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Collaborating From Strength

December 18, 2008

(Lois Savage is president of the Phoenix-based Lodestar Foundation. This is her first post for PhilanTopic.)

Collab_prize_logo_2In this tough economic environment, calls for nonprofits to adopt business strategies in order to become more efficient and maximize the impact of their work abound. Usually included in the list of such strategies are the dreaded "c" and "m" words -- collaboration and merger. The implication is that employing either of these strategies is a sign of weakness, a last-ditch attempt to avoid organizational extinction. In reality, collaboration and merger strategies often are employed by nonprofits when they are healthy, with powerful synergistic results: the collaborative entity is more effective and impactful than the individual nonprofits, acting alone, ever were capable of being.

Still, collaboration can be daunting for many organizations, which is why they avoid it. Frequently cited as barriers to collaboration are the sheer time and resources it takes to collaborate; difficulties in integrating staff, programs, and different organizational cultures; loss of funding from long-standing donors; and ego and turf considerations.

These challenges are real, but the benefits of collaboration can be exceptional. For example, the Global Forum for Media Development, a global conference of world-wide independent media NGOs, has led to organized coordination and cooperation within the industry, enabling significantly more efficient utilization of resources and effective results within the field. Similarly, the Arizona's Children Association's acquisition of two existing nonprofits resulted in a dramatic reduction in operating costs for the first acquired nonprofit, Golden Gate Community Center, while the second acquisition enabled the New Directions Institute for Brain Development to increase its training capacity by 100 percent in a single year.

Since our inception almost ten years ago, the Lodestar Foundation has focused on helping nonprofit organizations collaborate to leverage the growth and effectiveness of philanthropy. While there is a wealth of information about collaboration in the business world, including case studies, models and how-to books, there is very little information about the unique realities of nonprofit collaboration. With the goal of providing such information to the sector, Lodestar earlier this year initiated the Collaboration Prize, a $250,000 award to the best U.S. nonprofit collaboration (including joint programming, administrative consolidations and mergers) between otherwise competitive organizations. We thought that if we received a hundred nominations, we could consider the project a success -- and were amazed when we received 644 nominations, all of them formulated during relatively prosperous economic times.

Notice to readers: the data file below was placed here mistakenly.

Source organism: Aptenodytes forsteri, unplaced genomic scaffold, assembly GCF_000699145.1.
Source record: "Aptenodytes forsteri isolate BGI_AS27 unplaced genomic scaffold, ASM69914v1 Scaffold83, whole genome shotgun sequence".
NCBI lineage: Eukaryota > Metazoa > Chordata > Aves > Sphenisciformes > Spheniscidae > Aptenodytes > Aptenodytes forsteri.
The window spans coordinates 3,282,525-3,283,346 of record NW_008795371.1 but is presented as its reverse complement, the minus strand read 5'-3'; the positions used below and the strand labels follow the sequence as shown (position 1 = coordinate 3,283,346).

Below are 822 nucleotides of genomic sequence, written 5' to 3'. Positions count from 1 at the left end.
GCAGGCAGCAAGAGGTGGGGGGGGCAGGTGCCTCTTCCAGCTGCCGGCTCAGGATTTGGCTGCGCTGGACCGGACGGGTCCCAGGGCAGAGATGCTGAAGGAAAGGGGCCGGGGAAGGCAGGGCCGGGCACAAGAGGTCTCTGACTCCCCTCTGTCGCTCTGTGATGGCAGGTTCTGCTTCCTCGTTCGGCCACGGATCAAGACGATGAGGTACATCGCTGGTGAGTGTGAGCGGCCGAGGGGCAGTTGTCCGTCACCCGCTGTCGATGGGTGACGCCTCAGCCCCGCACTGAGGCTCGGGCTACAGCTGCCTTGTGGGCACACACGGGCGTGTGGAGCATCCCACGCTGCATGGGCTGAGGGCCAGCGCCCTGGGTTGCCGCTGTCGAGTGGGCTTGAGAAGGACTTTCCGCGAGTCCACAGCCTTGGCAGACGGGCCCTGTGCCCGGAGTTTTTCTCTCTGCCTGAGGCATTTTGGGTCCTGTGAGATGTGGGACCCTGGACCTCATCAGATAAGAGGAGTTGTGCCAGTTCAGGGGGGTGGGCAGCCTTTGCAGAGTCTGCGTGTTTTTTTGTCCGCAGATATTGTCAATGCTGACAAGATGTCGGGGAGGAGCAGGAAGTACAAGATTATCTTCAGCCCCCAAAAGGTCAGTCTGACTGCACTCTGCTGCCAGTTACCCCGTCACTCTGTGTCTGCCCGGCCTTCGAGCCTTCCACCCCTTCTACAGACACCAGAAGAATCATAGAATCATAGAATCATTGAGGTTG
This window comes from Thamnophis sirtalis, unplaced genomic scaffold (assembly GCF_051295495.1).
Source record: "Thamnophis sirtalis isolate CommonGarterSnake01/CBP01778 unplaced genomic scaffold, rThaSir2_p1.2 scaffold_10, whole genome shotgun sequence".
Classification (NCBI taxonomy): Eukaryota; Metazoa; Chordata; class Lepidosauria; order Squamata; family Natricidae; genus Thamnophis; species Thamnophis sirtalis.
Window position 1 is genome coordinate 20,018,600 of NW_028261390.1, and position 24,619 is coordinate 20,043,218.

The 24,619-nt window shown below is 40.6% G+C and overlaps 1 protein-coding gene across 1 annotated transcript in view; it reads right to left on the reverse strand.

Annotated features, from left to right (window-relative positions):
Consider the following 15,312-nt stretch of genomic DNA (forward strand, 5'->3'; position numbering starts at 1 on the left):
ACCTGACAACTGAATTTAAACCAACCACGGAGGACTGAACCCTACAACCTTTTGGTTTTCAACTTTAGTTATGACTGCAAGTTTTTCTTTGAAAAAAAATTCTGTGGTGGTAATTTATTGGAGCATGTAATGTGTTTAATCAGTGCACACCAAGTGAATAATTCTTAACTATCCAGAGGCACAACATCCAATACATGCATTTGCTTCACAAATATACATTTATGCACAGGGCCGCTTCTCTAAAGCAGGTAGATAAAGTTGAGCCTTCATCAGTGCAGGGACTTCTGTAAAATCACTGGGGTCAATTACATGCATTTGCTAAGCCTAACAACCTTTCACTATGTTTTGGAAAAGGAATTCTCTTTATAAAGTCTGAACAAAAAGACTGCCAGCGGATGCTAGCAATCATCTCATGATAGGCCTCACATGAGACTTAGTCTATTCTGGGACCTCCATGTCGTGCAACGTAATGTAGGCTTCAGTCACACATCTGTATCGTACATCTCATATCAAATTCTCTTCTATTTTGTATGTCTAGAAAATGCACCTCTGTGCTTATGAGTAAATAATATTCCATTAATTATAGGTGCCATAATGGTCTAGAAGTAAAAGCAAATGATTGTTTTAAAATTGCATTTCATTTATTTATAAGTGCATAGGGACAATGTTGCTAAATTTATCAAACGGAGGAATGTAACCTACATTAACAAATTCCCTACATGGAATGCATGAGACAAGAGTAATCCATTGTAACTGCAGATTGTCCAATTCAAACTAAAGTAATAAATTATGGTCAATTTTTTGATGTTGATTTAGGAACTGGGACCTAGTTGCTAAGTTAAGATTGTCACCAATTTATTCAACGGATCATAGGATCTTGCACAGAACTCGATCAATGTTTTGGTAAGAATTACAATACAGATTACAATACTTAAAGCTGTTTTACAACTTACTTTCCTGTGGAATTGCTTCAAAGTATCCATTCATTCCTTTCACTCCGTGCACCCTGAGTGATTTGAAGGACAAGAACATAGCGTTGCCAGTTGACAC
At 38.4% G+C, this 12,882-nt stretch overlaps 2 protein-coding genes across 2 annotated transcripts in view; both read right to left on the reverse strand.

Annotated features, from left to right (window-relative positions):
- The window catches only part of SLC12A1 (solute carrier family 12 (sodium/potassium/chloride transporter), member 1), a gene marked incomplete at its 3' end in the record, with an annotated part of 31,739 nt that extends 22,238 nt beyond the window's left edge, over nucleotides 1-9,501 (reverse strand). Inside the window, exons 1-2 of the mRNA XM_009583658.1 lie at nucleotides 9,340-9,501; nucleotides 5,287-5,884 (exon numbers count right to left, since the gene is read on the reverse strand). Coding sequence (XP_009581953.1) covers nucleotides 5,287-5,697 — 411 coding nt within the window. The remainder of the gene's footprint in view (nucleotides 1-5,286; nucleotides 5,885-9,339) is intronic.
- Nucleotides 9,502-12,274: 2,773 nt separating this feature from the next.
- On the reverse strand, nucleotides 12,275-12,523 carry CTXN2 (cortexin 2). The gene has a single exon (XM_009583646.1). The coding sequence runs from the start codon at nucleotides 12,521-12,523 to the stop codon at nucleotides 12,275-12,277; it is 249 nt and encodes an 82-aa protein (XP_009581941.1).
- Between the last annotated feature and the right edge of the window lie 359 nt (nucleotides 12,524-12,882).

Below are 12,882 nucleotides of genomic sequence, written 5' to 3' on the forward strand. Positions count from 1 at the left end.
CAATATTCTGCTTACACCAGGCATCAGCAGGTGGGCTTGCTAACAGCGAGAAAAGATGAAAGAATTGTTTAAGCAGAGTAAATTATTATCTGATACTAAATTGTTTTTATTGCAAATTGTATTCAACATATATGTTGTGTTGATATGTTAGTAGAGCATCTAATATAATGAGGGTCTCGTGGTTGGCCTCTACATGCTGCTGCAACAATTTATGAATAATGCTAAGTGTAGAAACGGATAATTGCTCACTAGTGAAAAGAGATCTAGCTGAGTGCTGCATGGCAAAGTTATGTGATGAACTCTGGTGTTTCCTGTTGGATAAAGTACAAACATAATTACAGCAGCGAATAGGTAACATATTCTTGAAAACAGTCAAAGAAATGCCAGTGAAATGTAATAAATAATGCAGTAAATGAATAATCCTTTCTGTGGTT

We are now in the process of organizing and analyzing this treasure trove of information. One thing is clear, however: While some of the nominated collaborations were formed as a result of adverse conditions (such as loss of an executive director or loss of funding) or pursuant to funder mandates, many involve marriages between strong viable organizations focused on maximizing effectiveness through joint action. This latter group demonstrates that collaboration can be a thoughtful, positive strategy for fulfilling an organizational mission, not just a desperation-induced tactical decision. All the nominees provided quantitative evidence of efficiencies and impact achieved through the vehicle of collaboration.

Collaboration will continue to be promoted as an option to nonprofits as a way to reduce costs and survive. Learnings from the Collaboration Prize, which we will begin to roll out in the first quarter of 2009, can be used to advance the concept of collaboration as a positive tool. In addition to providing models for initiating and managing collaborations, data from the nominees address a broad range of collaboration-related issues of import to funders and to nonprofits, issues ranging from how funders can create an environment that encourages nonprofits to explore collaboration, to how nonprofits can overcome common challenges that inhibit collaboration. Armed with practical knowledge about successful collaborations, perhaps more nonprofits will consider this powerful strategy. Stay tuned.

-- Lois Savage

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Posted by Scott  |   December 19, 2008 at 09:25 AM

Very interesting blog.

I like the fact that you made this a positive article about a management technique that is always available to NPO's.

I think most NPO's should consider at least the impact they would have on their community if they collaborated with a competing organization. It could very well help their cause and their population that they serve.

I do think that NPO's like their for- profit counterpart tend to let their ego's get in the way. They see their organization as the solution not their cross town rival.

An open mind and true visionary is needed or an outsider who is versed in this area of expertise. They could guide them through the process of anyalzing their particular situation to see if the feasibility exist.

Thanks for the topic it was extremely informative.

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